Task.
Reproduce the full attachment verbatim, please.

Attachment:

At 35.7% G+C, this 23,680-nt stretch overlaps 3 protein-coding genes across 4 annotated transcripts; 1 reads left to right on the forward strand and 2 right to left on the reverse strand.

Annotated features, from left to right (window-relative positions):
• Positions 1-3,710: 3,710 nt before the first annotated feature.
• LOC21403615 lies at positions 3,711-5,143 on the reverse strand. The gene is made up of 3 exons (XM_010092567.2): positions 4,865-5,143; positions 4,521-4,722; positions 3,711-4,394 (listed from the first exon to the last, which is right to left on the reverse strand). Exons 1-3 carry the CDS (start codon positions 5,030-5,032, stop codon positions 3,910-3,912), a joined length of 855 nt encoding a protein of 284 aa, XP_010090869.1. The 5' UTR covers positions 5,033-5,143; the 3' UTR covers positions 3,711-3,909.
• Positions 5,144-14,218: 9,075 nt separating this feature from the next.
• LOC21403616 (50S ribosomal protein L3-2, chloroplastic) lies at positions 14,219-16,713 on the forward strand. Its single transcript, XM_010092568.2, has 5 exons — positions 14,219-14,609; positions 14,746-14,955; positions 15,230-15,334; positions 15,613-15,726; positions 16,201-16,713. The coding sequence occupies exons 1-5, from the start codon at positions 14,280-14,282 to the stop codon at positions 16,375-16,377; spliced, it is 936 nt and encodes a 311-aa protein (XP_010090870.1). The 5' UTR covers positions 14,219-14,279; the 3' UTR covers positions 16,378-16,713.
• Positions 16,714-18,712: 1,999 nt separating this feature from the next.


At 35.7% G+C, this 23,680-nt stretch overlaps 3 protein-coding genes across 4 annotated transcripts; 1 reads left to right on the forward strand and 2 right to left on the reverse strand.

Annotated features, from left to right (window-relative positions):
• Positions 1-3,710: 3,710 nt before the first annotated feature.
• LOC21403615 lies at positions 3,711-5,143 on the reverse strand. The gene is made up of 3 exons (XM_010092567.2): positions 4,865-5,143; positions 4,521-4,722; positions 3,711-4,394 (listed from the first exon to the last, which is right to left on the reverse strand). Exons 1-3 carry the CDS (start codon positions 5,030-5,032, stop codon positions 3,910-3,912), a joined length of 855 nt encoding a protein of 284 aa, XP_010090869.1. The 5' UTR covers positions 5,033-5,143; the 3' UTR covers positions 3,711-3,909.
• Positions 5,144-14,218: 9,075 nt separating this feature from the next.
• LOC21403616 (50S ribosomal protein L3-2, chloroplastic) lies at positions 14,219-16,713 on the forward strand. Its single transcript, XM_010092568.2, has 5 exons — positions 14,219-14,609; positions 14,746-14,955; positions 15,230-15,334; positions 15,613-15,726; positions 16,201-16,713. The coding sequence occupies exons 1-5, from the start codon at positions 14,280-14,282 to the stop codon at positions 16,375-16,377; spliced, it is 936 nt and encodes a 311-aa protein (XP_010090870.1). The 5' UTR covers positions 14,219-14,279; the 3' UTR covers positions 16,378-16,713.
• Positions 16,714-18,712: 1,999 nt separating this feature from the next.